6 if they fall away, to renew them again to repentance, since they crucify again for themselves the Son of God, and put Him to an open shame.
Verse 6 gives us the reason why it is impossible for Christian Jews who revert to Levitical sacrifices to repent.
6 if they fall away,
The Greek word for “fall away” means to move away from a point of reference. The Greek word means fall away, fall down. These words do not mean to apostatize. The idea is an unfaithful act of sin or a decisive refusal to grow into spiritual maturity. The reason they could not mature was their reversion to Levitical sacrifices.
The readers were “dull of hearing” (He 5:11). They did not want to fully, exclusively engage with the superiority of Christ’s sacrifice over Levitical sacrifices. This placed them in the status of spiritual infancy (He 5:13). They still ministered to others as Christians, yet they remained immature (He 6:10). Like the wilderness generation they did not press on (Num 14:1–10). When the scouts of Numbers 14 returned, Israel believed the majority report that the inhabitants of the land were too difficult to conquer. This was a rejection of God’s promises for victory. This decision made their right to enter the land impossible.
The claim today that “fall away” means absolute apostasy ignores the “slothfulness” of these Christians who were baby believers (He 5:11; 6:12). The issue here was not that the readers were completely rejecting faith in Christ. Their problem was passivity toward the faith (He 2:1; 5:11–6:2). Their danger was to fall into a permanent state of immaturity. They had lost ongoing trust in Christ’s finished work. Their sin was a decisive rejection to mature in Christ. They did not want to put into practice the implication of who and what Christ is—that is, the finality of His work on the cross.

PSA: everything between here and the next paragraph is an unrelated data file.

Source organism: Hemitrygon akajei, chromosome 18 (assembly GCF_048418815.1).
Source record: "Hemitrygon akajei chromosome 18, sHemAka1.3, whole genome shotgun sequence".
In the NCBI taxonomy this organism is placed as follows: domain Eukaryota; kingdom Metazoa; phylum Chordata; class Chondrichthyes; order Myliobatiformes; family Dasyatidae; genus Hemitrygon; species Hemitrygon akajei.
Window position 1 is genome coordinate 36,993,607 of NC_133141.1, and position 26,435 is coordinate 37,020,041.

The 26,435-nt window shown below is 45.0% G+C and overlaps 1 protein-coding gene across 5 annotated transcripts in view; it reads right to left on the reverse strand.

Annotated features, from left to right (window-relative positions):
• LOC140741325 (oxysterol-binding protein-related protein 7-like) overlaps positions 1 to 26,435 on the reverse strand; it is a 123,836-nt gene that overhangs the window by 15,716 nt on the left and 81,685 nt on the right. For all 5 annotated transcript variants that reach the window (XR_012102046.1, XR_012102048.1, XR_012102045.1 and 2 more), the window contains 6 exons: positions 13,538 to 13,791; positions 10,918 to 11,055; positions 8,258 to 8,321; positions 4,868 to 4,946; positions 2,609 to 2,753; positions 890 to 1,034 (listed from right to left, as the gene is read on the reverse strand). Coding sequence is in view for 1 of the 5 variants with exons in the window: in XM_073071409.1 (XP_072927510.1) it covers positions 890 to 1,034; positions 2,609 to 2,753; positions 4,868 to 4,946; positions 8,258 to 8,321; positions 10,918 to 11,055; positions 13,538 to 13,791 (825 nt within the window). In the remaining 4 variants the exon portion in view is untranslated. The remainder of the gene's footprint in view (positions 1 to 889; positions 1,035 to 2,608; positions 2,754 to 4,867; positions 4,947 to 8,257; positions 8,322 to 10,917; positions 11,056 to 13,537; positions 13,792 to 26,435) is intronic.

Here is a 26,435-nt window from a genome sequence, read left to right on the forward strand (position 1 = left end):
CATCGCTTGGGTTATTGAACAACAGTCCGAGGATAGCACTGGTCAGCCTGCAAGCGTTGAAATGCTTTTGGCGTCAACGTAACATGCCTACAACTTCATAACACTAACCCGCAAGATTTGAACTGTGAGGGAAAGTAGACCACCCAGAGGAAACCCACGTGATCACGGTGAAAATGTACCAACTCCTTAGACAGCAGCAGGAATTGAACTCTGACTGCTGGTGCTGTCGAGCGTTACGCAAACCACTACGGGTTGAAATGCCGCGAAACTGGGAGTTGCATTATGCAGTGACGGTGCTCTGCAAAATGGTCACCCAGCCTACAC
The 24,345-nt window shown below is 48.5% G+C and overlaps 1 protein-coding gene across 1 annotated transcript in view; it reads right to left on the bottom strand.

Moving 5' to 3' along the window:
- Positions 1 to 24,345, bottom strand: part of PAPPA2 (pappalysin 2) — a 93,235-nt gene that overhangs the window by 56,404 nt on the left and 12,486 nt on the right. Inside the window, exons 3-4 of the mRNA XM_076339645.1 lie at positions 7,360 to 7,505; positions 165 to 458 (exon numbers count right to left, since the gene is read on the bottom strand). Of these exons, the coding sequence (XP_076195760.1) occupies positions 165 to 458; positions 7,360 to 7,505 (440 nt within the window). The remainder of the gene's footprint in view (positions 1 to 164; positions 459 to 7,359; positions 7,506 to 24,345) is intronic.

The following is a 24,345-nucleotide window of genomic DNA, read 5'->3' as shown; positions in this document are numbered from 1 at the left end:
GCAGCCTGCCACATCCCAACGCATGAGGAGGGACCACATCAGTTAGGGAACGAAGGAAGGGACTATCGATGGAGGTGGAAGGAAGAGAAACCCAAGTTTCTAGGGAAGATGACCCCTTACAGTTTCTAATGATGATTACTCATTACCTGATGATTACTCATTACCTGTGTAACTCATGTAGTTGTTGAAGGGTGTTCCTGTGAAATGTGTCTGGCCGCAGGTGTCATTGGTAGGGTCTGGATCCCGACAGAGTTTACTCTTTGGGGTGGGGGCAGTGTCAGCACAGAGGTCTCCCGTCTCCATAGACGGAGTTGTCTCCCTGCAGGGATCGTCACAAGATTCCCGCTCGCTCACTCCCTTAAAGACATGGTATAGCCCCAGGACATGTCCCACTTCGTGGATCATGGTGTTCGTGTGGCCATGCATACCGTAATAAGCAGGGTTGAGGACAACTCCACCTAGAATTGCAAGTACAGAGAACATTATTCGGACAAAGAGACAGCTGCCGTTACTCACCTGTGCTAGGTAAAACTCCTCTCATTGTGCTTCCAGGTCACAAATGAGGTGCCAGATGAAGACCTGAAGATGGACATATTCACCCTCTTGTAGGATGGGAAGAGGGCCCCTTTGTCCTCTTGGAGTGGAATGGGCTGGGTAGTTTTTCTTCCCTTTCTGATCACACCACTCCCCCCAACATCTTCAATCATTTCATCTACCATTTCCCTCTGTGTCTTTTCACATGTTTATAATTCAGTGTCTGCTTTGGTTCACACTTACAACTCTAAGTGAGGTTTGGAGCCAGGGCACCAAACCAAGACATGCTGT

We find the issue of salvation is nowhere in this context (He 5:11–6:12). The warning here is not about loss of salvation but failure to grasp a mature view of Christ. The process of maturity cannot move forward if the New Testament believer reverts to the type rather than the Antitype. The Israelites could not enter the Promised Land because they would not take God at His Word. The same principle holds true for Christians who revert from the finished work of Christ.
There is no “if” in the Greek text. There is nothing conditional about this statement whatsoever. The words “fall away” relate to verses 4 and 5. The idea is that it is impossible for those who have experienced the ideas in those verses to repent. The readers of Hebrews had actually fallen away from the exclusive superiority of Christ’s sacrifice. (Scholars, please read the grammatical note at the end of this study.)
The words “fall away” do not refer to loss of eternal life but defection from the finality of Christ’s sacrifice. These people wanted to hold both the Old and New Testament economies at the same time. It was a reversion into Old Testament way of thinking. This caused them to enter a stage of stagnant immaturity.